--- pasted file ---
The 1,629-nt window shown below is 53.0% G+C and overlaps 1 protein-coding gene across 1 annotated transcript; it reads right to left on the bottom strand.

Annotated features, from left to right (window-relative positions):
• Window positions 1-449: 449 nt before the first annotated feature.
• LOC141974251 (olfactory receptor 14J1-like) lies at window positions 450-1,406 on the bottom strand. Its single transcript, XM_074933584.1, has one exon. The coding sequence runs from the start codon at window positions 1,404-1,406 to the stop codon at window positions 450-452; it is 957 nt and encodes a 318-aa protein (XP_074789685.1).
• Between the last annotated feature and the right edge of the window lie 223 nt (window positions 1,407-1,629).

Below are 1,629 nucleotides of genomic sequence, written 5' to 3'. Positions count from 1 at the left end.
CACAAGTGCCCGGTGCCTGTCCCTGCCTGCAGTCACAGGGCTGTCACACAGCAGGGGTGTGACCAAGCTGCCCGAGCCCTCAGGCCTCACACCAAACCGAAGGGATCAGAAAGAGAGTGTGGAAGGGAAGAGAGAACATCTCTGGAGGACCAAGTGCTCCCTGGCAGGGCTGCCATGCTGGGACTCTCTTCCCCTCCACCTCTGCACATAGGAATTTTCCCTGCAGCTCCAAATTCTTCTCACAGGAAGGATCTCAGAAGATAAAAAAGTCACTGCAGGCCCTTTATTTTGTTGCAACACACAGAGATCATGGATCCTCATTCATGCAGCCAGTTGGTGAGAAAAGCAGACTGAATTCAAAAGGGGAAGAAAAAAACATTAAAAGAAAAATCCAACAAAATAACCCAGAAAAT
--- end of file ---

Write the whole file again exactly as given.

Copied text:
The 1,629-nt window shown below is 53.0% G+C and overlaps 1 protein-coding gene across 1 annotated transcript; it reads right to left on the bottom strand.

Annotated features, from left to right (window-relative positions):
• Window positions 1-449: 449 nt before the first annotated feature.
• LOC141974251 (olfactory receptor 14J1-like) lies at window positions 450-1,406 on the bottom strand. Its single transcript, XM_074933584.1, has one exon. The coding sequence runs from the start codon at window positions 1,404-1,406 to the stop codon at window positions 450-452; it is 957 nt and encodes a 318-aa protein (XP_074789685.1).
• Between the last annotated feature and the right edge of the window lie 223 nt (window positions 1,407-1,629).

Below are 1,629 nucleotides of genomic sequence, written 5' to 3'. Positions count from 1 at the left end.
CACAAGTGCCCGGTGCCTGTCCCTGCCTGCAGTCACAGGGCTGTCACACAGCAGGGGTGTGACCAAGCTGCCCGAGCCCTCAGGCCTCACACCAAACCGAAGGGATCAGAAAGAGAGTGTGGAAGGGAAGAGAGAACATCTCTGGAGGACCAAGTGCTCCCTGGCAGGGCTGCCATGCTGGGACTCTCTTCCCCTCCACCTCTGCACATAGGAATTTTCCCTGCAGCTCCAAATTCTTCTCACAGGAAGGATCTCAGAAGATAAAAAAGTCACTGCAGGCCCTTTATTTTGTTGCAACACACAGAGATCATGGATCCTCATTCATGCAGCCAGTTGGTGAGAAAAGCAGACTGAATTCAAAAGGGGAAGAAAAAAACATTAAAAGAAAAATCCAACAAAATAACCCAGAAAAT